Event Planning: Where to Start | Hanna Ashcraft | Skillshare
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10 Lessons (27m)
    • 1. Where I even begin to plan an event?!

      1:40
    • 2. Know Your Event

      2:19
    • 3. Basic Budget

      2:05
    • 4. Date and Venue

      6:18
    • 5. Catering

      3:14
    • 6. Audio Visual

      3:25
    • 7. Rentals

      2:20
    • 8. Event Specific Items

      3:40
    • 9. Class Project

      1:02
    • 10. Good Luck and Thank You!

      0:40
11 students are watching this class

About This Class

Congratulations! You’ve just been handed the logistics for an upcoming retreat, the lead on a future fundraising event, or just got engaged! This is an exciting moment, filled with ideas of what could be. It can also be stressful. Where do you even begin?!

This course is here to help you get started on the right foot and on track for the successful completion of your event or wedding. I will give tips and things to think about so you can confidently book the big-ticket items (venue, catering, etc.). Together, let’s work on nailing down those big-ticket items so that you have enough time to get into all of the smaller details.

The big-ticket items are tough because they are usually the most expensive and have the biggest impact on your event. But once these are booked, you will have a framework from which to work out all of the other decisions for your event or wedding.

I believe that you can get the momentum going and cannot wait to see what you can accomplish early in the event planning process!

Hanna

P.S. Practically every photograph in this presentation was shot by Natalie Thomson. She is an amazing photographer, so check out her work! Music credit: Backbay Lounge, Kevin Macleod (incompetech.com), licensed under Creative Commons: By Attributions 3.0 Http://creativecommons.org/licenses/by/3.0/

Transcripts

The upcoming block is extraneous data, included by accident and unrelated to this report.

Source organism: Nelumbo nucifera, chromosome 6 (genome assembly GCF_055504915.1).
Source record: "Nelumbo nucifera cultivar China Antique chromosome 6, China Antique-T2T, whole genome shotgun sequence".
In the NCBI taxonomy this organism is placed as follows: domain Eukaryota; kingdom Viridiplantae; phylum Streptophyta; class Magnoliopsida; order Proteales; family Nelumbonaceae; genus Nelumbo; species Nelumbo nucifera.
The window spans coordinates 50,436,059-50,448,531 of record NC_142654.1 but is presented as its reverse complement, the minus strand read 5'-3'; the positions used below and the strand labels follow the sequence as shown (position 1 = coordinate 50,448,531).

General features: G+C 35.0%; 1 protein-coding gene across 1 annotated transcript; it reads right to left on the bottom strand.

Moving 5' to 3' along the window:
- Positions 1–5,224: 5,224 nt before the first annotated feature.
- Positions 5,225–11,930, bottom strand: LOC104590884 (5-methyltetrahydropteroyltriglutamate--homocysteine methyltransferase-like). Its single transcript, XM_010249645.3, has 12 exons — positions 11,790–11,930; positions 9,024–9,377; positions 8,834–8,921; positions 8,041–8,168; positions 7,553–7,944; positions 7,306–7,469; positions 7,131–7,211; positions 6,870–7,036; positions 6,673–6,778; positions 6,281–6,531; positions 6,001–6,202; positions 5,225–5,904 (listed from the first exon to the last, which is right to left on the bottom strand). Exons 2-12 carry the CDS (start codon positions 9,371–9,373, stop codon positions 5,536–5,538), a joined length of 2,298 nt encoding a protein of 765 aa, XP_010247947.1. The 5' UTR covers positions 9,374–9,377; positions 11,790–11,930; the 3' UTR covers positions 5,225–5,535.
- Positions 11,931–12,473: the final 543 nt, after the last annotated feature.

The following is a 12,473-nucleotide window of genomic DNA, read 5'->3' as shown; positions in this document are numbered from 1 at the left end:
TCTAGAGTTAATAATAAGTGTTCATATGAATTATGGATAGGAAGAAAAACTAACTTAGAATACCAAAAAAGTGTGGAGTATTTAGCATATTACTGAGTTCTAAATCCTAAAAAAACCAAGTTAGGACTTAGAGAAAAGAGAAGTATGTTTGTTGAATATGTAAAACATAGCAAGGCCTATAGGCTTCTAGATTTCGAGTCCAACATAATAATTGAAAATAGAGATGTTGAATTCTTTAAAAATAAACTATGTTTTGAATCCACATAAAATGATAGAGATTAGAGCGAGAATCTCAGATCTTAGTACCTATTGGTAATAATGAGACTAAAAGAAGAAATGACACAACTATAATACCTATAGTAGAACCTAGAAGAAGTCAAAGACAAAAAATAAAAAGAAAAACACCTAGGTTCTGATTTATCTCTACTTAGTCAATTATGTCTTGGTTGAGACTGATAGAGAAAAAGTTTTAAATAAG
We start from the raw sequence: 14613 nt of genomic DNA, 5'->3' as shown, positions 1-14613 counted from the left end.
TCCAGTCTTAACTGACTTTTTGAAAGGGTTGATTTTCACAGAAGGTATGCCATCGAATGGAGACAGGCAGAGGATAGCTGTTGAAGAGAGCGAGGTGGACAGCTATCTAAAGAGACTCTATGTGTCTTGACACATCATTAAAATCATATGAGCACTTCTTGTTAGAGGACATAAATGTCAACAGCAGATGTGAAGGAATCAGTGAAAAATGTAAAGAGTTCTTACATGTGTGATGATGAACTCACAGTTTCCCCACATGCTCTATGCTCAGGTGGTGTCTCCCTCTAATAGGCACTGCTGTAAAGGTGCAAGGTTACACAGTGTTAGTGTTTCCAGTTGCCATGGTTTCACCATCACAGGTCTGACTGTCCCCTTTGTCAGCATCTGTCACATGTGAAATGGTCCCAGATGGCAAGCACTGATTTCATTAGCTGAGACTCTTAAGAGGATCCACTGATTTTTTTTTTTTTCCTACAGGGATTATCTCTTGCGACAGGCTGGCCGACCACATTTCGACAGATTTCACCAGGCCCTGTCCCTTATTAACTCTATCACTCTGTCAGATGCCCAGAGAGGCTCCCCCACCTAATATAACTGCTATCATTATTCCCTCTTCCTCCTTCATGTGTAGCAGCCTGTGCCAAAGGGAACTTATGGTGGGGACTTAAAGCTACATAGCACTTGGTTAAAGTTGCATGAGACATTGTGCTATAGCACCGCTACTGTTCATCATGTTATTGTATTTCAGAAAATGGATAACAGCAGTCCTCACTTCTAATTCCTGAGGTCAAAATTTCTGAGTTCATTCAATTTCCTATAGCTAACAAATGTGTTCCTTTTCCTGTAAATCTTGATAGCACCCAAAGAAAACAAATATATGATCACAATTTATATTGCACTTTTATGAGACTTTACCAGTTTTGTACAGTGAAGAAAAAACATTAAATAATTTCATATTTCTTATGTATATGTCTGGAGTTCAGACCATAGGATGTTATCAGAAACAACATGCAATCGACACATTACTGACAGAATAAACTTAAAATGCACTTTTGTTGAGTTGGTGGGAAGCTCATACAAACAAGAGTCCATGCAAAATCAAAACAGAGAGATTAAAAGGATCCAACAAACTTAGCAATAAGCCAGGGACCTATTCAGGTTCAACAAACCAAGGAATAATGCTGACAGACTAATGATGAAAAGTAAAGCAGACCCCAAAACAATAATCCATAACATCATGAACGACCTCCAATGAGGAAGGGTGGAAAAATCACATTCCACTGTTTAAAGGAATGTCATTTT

1. Where I even begin to plan an event?!: Hello. My name is Hannah, and this course aims to answer the question. Where do I even begin planning my upcoming event? Well, don't worry. I'm here to get you started on the right foot. This course is applicable for any type of event corporate nonprofit weddings or even smaller events like baby showers or birthday parties. If you've already started planning your event, it might be helpful. Toe watch this course to ensure you don't miss any major items or kind of go back and think through your vendor contracts. So we're gonna start planning your event by booking all of your big ticket items first. The big ticket items I'm talking about are usually the most expensive and have the biggest impact here. That they can be really tough to book because they take some major decision making. But once you do, you have a framework for which to plan the rest of the event. In this course, we're going to start off by thinking about what you want from here of it and its budget. Once you know what you want from the event and its price point, we'll talk about how to book your first for big ticket items, including Dayton venue catering, audiovisual rentals and then think about some of in specific items for your super simple class project. I would love for you to share an item or vendor that you were struggling with and how you were able to figure out a solution or move forward in the event hunting process. My hope is that we can learn from each other and think of new solutions in these early phases, when the event tiny is kind of talk, I'll speak again about the class project before the in the class, so don't worry about it too much. Well, are you ready to get this of them? Planning, process going, Let's get started. 2. Know Your Event: before you start booking benders or signing any contracts, let's make sure we know what your event is about. Together. Let's think about your upcoming event and fill out this little chart. I'm gonna fill it out with an imaginary fundraising walk for a non profit organization and an imaginary wedding. The first question. A list artists. Why have this event? And I'm just looking for the essence of why you're even doing this. So for the nonprofit fundraising walk, but probably be something like to raise money and raise awareness, whereas the wedding would be to get married till love of my life. The next question is who will be invited? The nonprofit walk would want to publicize as much as possible to get us many members of the community There is possible, whereas the wedding would have a very hand selected list of friends and family, How many people do you expect to attend for the walk? You could put your goal or I would put a range, and these initial stages, so maybe like 500 to 2000 would seem reasonable, whereas the wedding 120 people sounds about right for now. Lastly, what feeling message or theme. Are you trying to compare with your event? This is a little bit of a tricky question, but I just want to get you thinking about what you're already imagining your head or your ideal event to get it written down. So for the nonprofit walk, I would say I would want guests to think that our organization is knowledgeable about the event, that it was really fun. Exercise related, that I was in a safe, family friendly environment in the early to late morning time. Whereas a wedding I would want it to express both mine and my partner's love of California , love for each other, vegan and vegetarian food with good wine and maybe in a modern yet rustic environment. If you're on a team, everyone should be on the same page, so it might be helpful to fill out this chart together. If you're having difficulty filling out this chart, what information are you missing? One information. Do you need? Who do you need to ask? Where can you find that information? The event. Plenty process is not linear, so you might have to go dig for information before you can even fill out this chart. Or maybe you have to ride out a guest list to even have an idea for how many guests might attend. So don't be afraid, Teoh. Find out information. Get everyone on the same page. So everyone has the same idea for the event in their minds. 3. Basic Budget: to figure out if offender is a good value or if you can even afford a vendor, you're gonna need to know what your budget is at this stage. It's important to have the total amount you're working with, so you might need to do some work in order to find that out. If you're out of corporate or nonprofit organization, he might have to get a budget approved by a supervisor or talk to the marketing department . Where is the budget coming from? How much are you working with? Or if you're planning your wedding and your uncle had promised you to contribute, you're gonna need to know what to expect from him. To find out that total number that you're working with, set up a Basic Excel spreadsheet with the vendors on the left and on the columns have the price Bender name bender. Contact and notes slash payment information. I hope to walk you through more detailed budget in the future, but this is a really good framework to work from initially, you can add whatever you need, but this is a great document to track your vendors as you confirm them, and keep up with payment information Where to send it. Who to contact. If you have questions, you can throw estimates of everything for your entire wedding into that price column To see how much is the total is. That's one way to do it. If you have no idea what that is, you'll start to see a trend. As you start talking offenders and finding out what they're price points are, it depends on your event. But for a normal non traveling, non entertainment or speaker focused event, the venue and catering will stipulate cost around 50%. The goal here is to be under 50% in which case that's fantastic. You have more to work with for everything else, but if you're seeing that it's significantly higher than 50% I recommend considering alternative venues and caterers and doing a lot more research to find someone more affordable to be in your price range. I'm getting a little ahead of myself talking about caters and venue. So let's go ahead and jump into the two most important items of your entire event. The date and venue 4. Date and Venue: So I have grouped the day and then you into one category because they directly affect each other, and you wouldn't want to commit to one without the other. I mentioned earlier that event planning is not linear, and this is a perfect example because often time you'll find the perfect venue and it won't be available for a specific date or even month that you had in mind. So you have to kind of go backwards and say, What is it more of a priority, this venue or my date for the day? There's two ways to kind of narrow it down. You could look at the calendar and narrow it down before you talk to the venues or go to a specific venue first and work from the dates that they suggest. Either way, do your research on specific days to ensure that there are no religious holidays or government holidays that would affect your guest count. Overwhelming community events that happened that day. For example, in Santa Barbara, there's a big solstice festival and parade, and although that doesn't affect a lot of venues, that does affect where guests can stay and how hard it is to navigate traffic or close streets. You're also gonna wanna avoid large conferences like Comic Con in San Diego or commonly celebrated holidays that would affect guests attendance like Mother's Day, Father's Day. And lastly, if this is a public event, double check that there are no other similar conflict ing events. For example, at the museum I work for, I would constantly check local theaters and symphonies to make sure they didn't have any performances that would have the same audience. Once you have an idea of what your event is, your budget and maybe you've narrowed down some dates start reaching out to venues shortly after, because places that are in high demand often get booked up 2 to 3 years and events. So there's no harm in starting to reach out to venues, asking questions, finding out price points early on when they have more dates available. It also help you get on their radar so that they'll know they have someone interested in the dates. Don't wait. If you know something's gonna happen, start reaching out to venues. How do you even find a venue? Well, go back to the chart that we made earlier. The 1st 1 that included information about what you thought of for your event, your ideal event. What kind of venues Best serve your purpose or endorse what you want to say from your event . Going back to my two examples of the fund raising walking wedding, I would think for the walk thinking about Santa Barbara, safe places and morning time that would be available for a large crowd, maybe a local track field at a college city college, high school or middle school. Or maybe a park where I could even dio a walk around multiple city blocks, wiping more paperwork with the city with that one. So maybe not. You can cross that one off for the wedding. I had mentioned California good wine, kind of rustic, modern feel to it. So what comes mind First, his wineries. There's lots of wineries and Santana's and Pasa Robles. There's also coastal hotels that might be good option and some that have fruit top areas. Or there's historic buildings in Santa Barbara, like the courthouse and mission that are really popular or even private homes in Montecito Research research research go online. Find out what spaces and places are available typically hotels and restaurants are really good place to start, but it depends on your event. So I do find it helpful to work with venues that pad events before so that you're not recreating wheel for your event. Although you could do an event anywhere. If a venue has not done in about before, it'll just be a little bit more challenging. That cater might ask you where to access water, where to throw things out and you might have to build out a kitchen. Or if it's a space like a park, you might have to bring in bathrooms or generators for power. So something use will be easier than others. And I have some questions here to help you figure out what you provides and what they don't . Are they available for the dates you're looking at, or what days that they have available? But space is that they have that can fit your estimated guest count. Do they do the catering, or are you required to provide the caterer and if the latter do they have a list of preferred caters? Do they have a food and beverage minimum? What is their table and chair situation? What is their bathroom situation. What, is there a V situation? Lastly, you could always ask, Is there anything else that I should be aware of as a planner working in your venue for the first time because some been used? My have special things that they want you to be aware of right from the get go. After they've answered these questions and you're still interested. Ask about setting up a walk through, or you can always ask these questions on the walk through. But I would recommend starting out with a phone call so you're not wasting their time on the phone and they're not wasting your time. If they're really desperate for clients and it's just not a good fit, these questions should be helpful and figure out what isn't is not provided up in use. And if you're still interested and you kind of narrowed it down to three different venues, you can ask if they would pencil you in for a date without signing a contract so you can have a little bit more time figuring it out. I went to this for every venue. I wouldn't do it for more than three venues because you want to respect their time and energy. But this can really help you know that you have a date somewhat solidify. I do have one more piece of advice, and that is to read the contract. I cannot stress it enough, but you have to know what you're signing. Thes are legal documents and can be used against you in the future. So in the contract, you're gonna find out how much everything costs, but also the speller terms, like how much it costs. A guest damages something on the property. Or if your event goes over that way, you kind of know ahead of time and he won't be surprised. Later. You'll also find payment schedules in there So you're not late on any payments and don't incur any additional charges. If you're ahead of time on your payments, that always makes a venue happy and having a happy, then you will make such a better working relationship. But don't be afraid to finally commit to your venues so that you can move forward on everything else. 5. Catering: catering can be overwhelming. But I think that booking cater and thinking about the food can be pretty fun, especially if you're doing a tasting. But, Lauren, that in a minute I'm talking about the cater after speaking about the venue because the cater will absolutely need to know your date and location in orderto price. Anything out effectively. This is because what venues can provide varies so drastically that the cost will depend on what is available before you reach. Educators have an idea of what you want from the food, especially. How are you going to serve? It is gonna be right server. Is it gonna be buffet or family style? What is your breath? Gust Count? Are you gonna have any appetizers? What kind of food you want to serve? And is it gonna be anything special like vegetarian barbecue, chicken, Thai, etcetera? Make sure you think about how formally event is gonna be what time of day inside in the season to figure out the best Little of appropriateness. For example, if you're gonna have a barn wedding which is very popular and a little different from the wedding I described, I would say you could get away with a more casual dining experience having American food, our barbecue in a buffet rather than a formally served black tie dinner. What do you know a little bit more what you're looking for? You can reach out to caters who specialize in the food that you prefer. So if you're gonna do Thai food, definitely talked to at least one cator who specializes in Thai food so that you could have a productive first conversation. If you're struggling with these questions, don't wait until you know the answer before talking to a cater. Rather include the creator into your conversations and tell them what you're thinking. And they might be able to help guide you into certain into a well priced solution. Even after having done many events and work with mentors, we've done events for years and years. We all rely on the caters guidance about food because they're the expert, and they're gonna know what's best in terms of the food that they're going to serve a good place to start. Looking for caters is to see if the venue has a good list of recommended caters. The list they provide are caterers that have worked in that many before, have made a good impression or a good working relationship with the video. Already having worked in a venue is super helpful because something of things that you're not thinking of and take that those additional tasks right off your shoulders. Try talking to at least three caters to see what they can provide, what they suggest and comparative price points. If you're having a large formal sit down dinner, it's not uncommon to do a tasting. Ask your cater early on in the process about the tasting, but don't expect it to be free. Some have it free. Some dough tastings are a lot of words, so I wouldn't be surprised if it wasn't free. I probably wouldn't ask Decatur to do. A teasing left is really serious about using them. They may even require that you sign a contract before doing the tasting. If you're having your event at a restaurant, go and eat there at least once or twice to see what the ambiance is like in the different selections they have available 6. Audio Visual: audiovisual A V. This is a tough one, and I think it feels particularly tough because it's not something we encounter day today. It can also get really expensive for quality, sound and lighting. It's worth it again. Talk to your venue to see what's included first, because sometimes they do include sound for certain aspects and then ask for their recommendations. For a B companies think for a minute about the sound at your event. Does your event cover multiple locations in each location? Will you need sound amplified for dancing or speeches or for a ceremony? Speaking of ceremonies, weddings can be a little complex for sound because sometimes you'll have the ceremony in one location, cocktails in another and the reception and dancing in 1/3 location, often times you're likely to need sound and every single one of those locations. In some cases like this, you can break up who handles wet. So have a Navy company handled the sound for the ceremony and cocktails, and then maybe the band or D J can handle the sound for the reception and dancing. This allows the deejay to focus specifically on what pertains to him or her the most 80 companies air used to handling events large and small, so they probably won't mind breaking up these responsibilities. But other times they want to ensure good sound quality throughout the event and may require that they handle everything, in which case, listen to them lighting. Typically, this is the visual part of audiovisual, but visual can include other things. Lighting creates ambiance and can really take your event to the next level. It truly depends on your venue. If you really need lighting, though, because some venues have beautiful chandeliers or meet Edison light bulbs that give off a warm glow, you may not really need it. But if you're having dancing, you may want to have some up lights and different fun colors in that area to make it feel more festive. When you start reaching out to 80 companies, they can give you suggestions about what they've done in the past that certain venues or maybe some options that you might not think of for lighting 80 guys air, sometimes hard to get a hold of, but generally they're really great hard working people. They get their first leave last and are often carrying the heaviest equipment. Definitely make sure to get their input on set up times. With all that cabling, it could take them hours to set up properly. You do not want to short change them on set up times because you might incur additional costs because they're gonna need to hire MAWR guys in order to set up in a condensed time frame. Ideally, they would get into a venue the night before to begin set up, but that's often not possible. So work with your venue and the A B company to find out what time can make everyone happy again. Talked multiple A B companies to see what your options are, what they suggest and compare price points. Definitely. Once you get quotes from them, you can ask questions to make sure you understand why things add up so quickly. You can always ask if they have any other options of something that's looking really expensive 7. Rentals: Another big ticket item is rentals, so I'm not gonna go into a lot of detail on the smaller rental items because that's just too detailed for what you need at this stage. But do you think about if your baby is going to require any larger rental item, like 10 teen pipe and drape kitchen build outs and tables and chairs? If you're gonna rent any of these items, work on it early and build it into your budget because it can get pretty pricey. Not so much the tables and chairs, but definitely the other items. If your event is far enough in advance, most rental companies will allow you to start a quote for the kitchen or the tent separately from everything else. And a lot of times will also be able to give you a rough price points for the rest of your rentals if you really need it for your budget at this stage, if your venue does not have a kitchen, you're likely gonna need toe rent the items and build one out for your cater. So this includes a tent sidewalls, mats, ovens, refrigerators, stovetop tabletops, pans. It can add up. Definitely be in close communication with her cater and rental company. When you're working on this quote and you can expect a kitchen build out costs around 2 to $3000 tense can also be incredibly expensive, depending on the size shop around to see what's available and what you can get for certain prices. Do you know that if you go with a budget rental company, you're not going to get a absolutely pristine tat? I mean, it goes with any of these big ticket items, the more expensive the vendor, typically, the higher quality whatever product it is. And this is no different with these rental companies. Although I said not to get into the details when you are doing your shopping, take a glance of the smaller items to make to make sure that you generally like the items. Because although you can have different rental companies to say, one does the tent and the other one does the flat world class, for it can be a little bit more complex, and it's a little harder to organize and keep track of. So I would recommend going with one rental company for everything and then maybe outsourcing one or two items, like specialty cops or linens 8. Event Specific Items: if you've made it this far. Congratulations. That is amazing, because when I think of events, I think of venue catering A B and rentals as my core team. And I really do think of them as my team because I'm constantly in contact with them to ask for advise or recommendations. I don't always take the recommendations, but I asked them for it or for different options on updating them with changes over and providing them with information so that they can do their job better when they get on site . And if you're in a company or non profit organisation, it is. It's especially important to build those relationships so that you could make each other look great time and time again before we finish up. Are there any other items that your event cannot happen without? Here? A couple examples of what those items might be? First of all, maybe I think of a photographer. Photographers are often super important, and I'm putting them here because they can look out really early one or two years in advance. Sometimes in a future video, I'm gonna have a conversation with my photographer friend Natalie Thompson. Hers are the photos that you've seen throughout this presentation, we're gonna talk about how to hire and communicate with a photographer. But in the meantime, by a number, one piece of advice is to look at photographers website and ensure that you like the style of their photos. If you don't like the style of their photos, you might consider going elsewhere because the style you want is not gonna be their strength. They're highlighting their strengths on their website. Another important vendor could be the speaker, announcer or auctioneer. If there's someone that you have to have, your event or your event will not happen without, absolutely book them. Win booking your venue. Don't put yourself in a position where you have to change the event, date or venue because of a speaker. Another one might be the band or a deejay, so I recommend looking at these early on as well, because with the ban, there's multiple people that need to be coordinated. You have a little bit more time with DJs, but it's also good to get on their radar because they will book up for popular weekends. Make sure that you're updating your budget as you go and as you book items and that you're paying your vendors on time. Nothing will make your vendors happier than paying them on time or early. I have never run into any issues with paying my vendors early because we're already contract ID into doing the event together. And they really don't want to spend their time tracking down your payment. If they've already got it, they're gonna be there for you. After you booked your big ticket items, breathe a giant sigh of relief because your event is definitely gonna happen. And now that you've booked those items, you can focus on the smaller details and the smaller details might be guided by the items you already booked. For example, maybe your bridesmaid dresses could be a bit more casual because you're having a barn wedding with the barbecue buffet. Or perhaps you have the budget for an instagram herbal background or light up star because you're 80. Line item came in under budget. You'll still be in constant contact with your core team at the event solidifies. But for now, they're all calendar and contract ID to be there for you at your event. A A 9. Class Project: for your super simple class project. I would love for you to share an item or vendor that you were struggling, booking or figuring out and how you were able to come to a solution and move forward with your event planning process. Please avoid using any specific names, but rather focus on how the vendor make you feel and how you are able to succeed. Despite this incident, my hope with this project is that if there are other people struggling that they'll know that they're not alone. And that may be your advice. Even if it's relating to another vendor, maybe your advice can help them see an avenue that they might not have seen before. My secondary hope is that if I start to see a trend in a particular hurdle that people are facing in the early phases of event planning, I can address it in a future video to help everyone out. So pleased to share a short paragraph of your struggles and how you succeeded Teoh, help other people out and to share your success because ultimately you were successful 10. Good Luck and Thank You!: Thank you so much for watching this video. I hope that helped you get just that little bit further. Or maybe unstuck from a particular vendor orchid to started completely just from scratch on your event. I hope to be making more videos about events in the future. Definitely about budgeting. That conversation with Natalie are definitely gonna happen. But let me know what else you're interested in learning in the comments. Also, if you would be willing, I would love it. If you could review this video that will help other people find me and maybe help them get started with event planning. Because it's really not too hard. And I believe that you can do it, so I'll see you consumed by